Sara Phang tackles the subject of the Roman army in the Republican and Imperial periods. This chapter stresses the advances that have been made by applying themes and methods from broader Roman social and cultural studies to the military, ending the traditional isolation of the subject. The chapter is also noteworthy for its use of archaeological evidence, although the emphasis is firmly on traditional historical sources. A prominent theme is the anachronistic nature of concepts such as “grand strategy” and machine-like discipline and drill, which have been applied to Roman military history. In the latter case the argument for a looser formation is well made, although the casual reference to these formations being “considerably looser and wider than either ancient hoplite or early modern infantry formations” masks the perennial and ongoing debate about hoplite formations.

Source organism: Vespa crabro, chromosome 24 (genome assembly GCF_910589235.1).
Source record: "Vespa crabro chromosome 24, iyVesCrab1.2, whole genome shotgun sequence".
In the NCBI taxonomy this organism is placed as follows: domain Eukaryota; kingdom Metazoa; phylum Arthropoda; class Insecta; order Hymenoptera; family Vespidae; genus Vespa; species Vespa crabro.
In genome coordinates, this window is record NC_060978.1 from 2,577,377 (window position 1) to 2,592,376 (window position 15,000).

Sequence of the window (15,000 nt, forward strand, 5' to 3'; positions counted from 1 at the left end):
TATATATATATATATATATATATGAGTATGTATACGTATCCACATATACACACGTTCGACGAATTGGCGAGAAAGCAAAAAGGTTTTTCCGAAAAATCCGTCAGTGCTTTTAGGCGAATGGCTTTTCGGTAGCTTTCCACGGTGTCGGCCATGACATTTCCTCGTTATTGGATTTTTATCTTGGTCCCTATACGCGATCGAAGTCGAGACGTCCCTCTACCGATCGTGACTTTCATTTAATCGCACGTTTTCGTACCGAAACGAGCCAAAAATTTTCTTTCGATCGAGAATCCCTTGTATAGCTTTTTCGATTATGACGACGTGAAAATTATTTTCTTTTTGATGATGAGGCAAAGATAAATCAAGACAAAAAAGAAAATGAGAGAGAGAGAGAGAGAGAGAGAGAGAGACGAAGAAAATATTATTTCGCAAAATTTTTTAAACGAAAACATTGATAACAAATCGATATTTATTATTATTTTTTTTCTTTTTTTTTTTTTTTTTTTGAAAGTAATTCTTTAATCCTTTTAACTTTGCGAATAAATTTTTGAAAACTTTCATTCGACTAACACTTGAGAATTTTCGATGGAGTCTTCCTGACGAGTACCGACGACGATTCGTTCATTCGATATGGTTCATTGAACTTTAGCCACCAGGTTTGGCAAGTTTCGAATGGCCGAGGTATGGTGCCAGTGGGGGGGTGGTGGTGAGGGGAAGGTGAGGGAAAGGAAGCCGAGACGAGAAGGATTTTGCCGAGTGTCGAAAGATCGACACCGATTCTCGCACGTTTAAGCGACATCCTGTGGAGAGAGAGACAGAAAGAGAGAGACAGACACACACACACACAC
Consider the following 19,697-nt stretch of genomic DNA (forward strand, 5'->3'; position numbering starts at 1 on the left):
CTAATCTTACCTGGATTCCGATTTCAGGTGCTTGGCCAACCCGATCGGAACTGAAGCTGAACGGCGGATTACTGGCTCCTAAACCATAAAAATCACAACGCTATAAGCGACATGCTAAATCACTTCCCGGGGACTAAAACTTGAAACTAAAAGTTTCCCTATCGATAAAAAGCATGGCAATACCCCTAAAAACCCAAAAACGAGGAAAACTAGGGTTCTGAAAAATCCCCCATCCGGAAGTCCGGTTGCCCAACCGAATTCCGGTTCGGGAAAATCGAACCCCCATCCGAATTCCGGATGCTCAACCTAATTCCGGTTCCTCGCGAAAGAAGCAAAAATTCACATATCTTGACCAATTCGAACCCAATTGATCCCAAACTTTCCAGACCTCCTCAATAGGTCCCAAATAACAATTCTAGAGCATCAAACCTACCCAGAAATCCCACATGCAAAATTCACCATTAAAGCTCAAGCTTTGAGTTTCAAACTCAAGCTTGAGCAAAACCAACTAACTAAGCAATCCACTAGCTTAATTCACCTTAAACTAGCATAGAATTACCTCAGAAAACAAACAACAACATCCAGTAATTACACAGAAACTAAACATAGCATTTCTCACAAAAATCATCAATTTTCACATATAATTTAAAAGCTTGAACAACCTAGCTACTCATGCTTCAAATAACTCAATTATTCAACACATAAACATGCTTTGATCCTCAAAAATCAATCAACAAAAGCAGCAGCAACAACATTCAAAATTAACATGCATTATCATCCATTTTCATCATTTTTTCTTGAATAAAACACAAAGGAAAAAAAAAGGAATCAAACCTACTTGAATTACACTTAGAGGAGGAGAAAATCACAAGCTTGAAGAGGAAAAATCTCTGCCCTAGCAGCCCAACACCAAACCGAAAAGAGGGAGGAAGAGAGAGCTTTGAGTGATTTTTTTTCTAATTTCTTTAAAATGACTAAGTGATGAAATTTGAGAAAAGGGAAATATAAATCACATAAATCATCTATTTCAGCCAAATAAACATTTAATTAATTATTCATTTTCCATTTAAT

In keeping with the volume’s focus on new approaches to ancient military history, Phang’s chapter eschews traditional technological discussion topics in favour of approaches featuring demographic, political, economic, and cultural factors which linked the military to broader Roman society. These approaches take ancient military history into new territory. The impact of warfare upon culture is illustrated by the anti-Hellenic ethos of an austere military propagated in the wake of the conquest of the Hellenistic East, despite the Roman adoption of some Hellenistic traditions of victory and luxury. The increasing separation between the senatorial class and the military during the Imperial period is explored. Despite this, Roman soldiers are cast as sub-elites, possessing access to wealth, literacy, and dominant cultural forms. Army demographics are shown to have received considerable recent attention, with the older idea of an increasingly “hereditary” military recruited from the children of soldiers being undermined by the small number of soldiers who raised families. The increasingly provincial nature of recruitment and the blurring of ethnic identities within the military are also discussed. The current status of gender and sexuality studies within ancient history gives rise to a number of interesting avenues of study, including the effects of the Roman construction of masculinity on the ideology of imperialism: rape-victim iconography was used in the depiction of conquered peoples. It is suggested that military approaches to gender and sexuality lag behind those of Roman history in general, with further valuable contributions possible. Phang’s chapter provides a good introduction to many new directions in ancient military history, although the constraints of space mean that more detail would sometimes be desirable.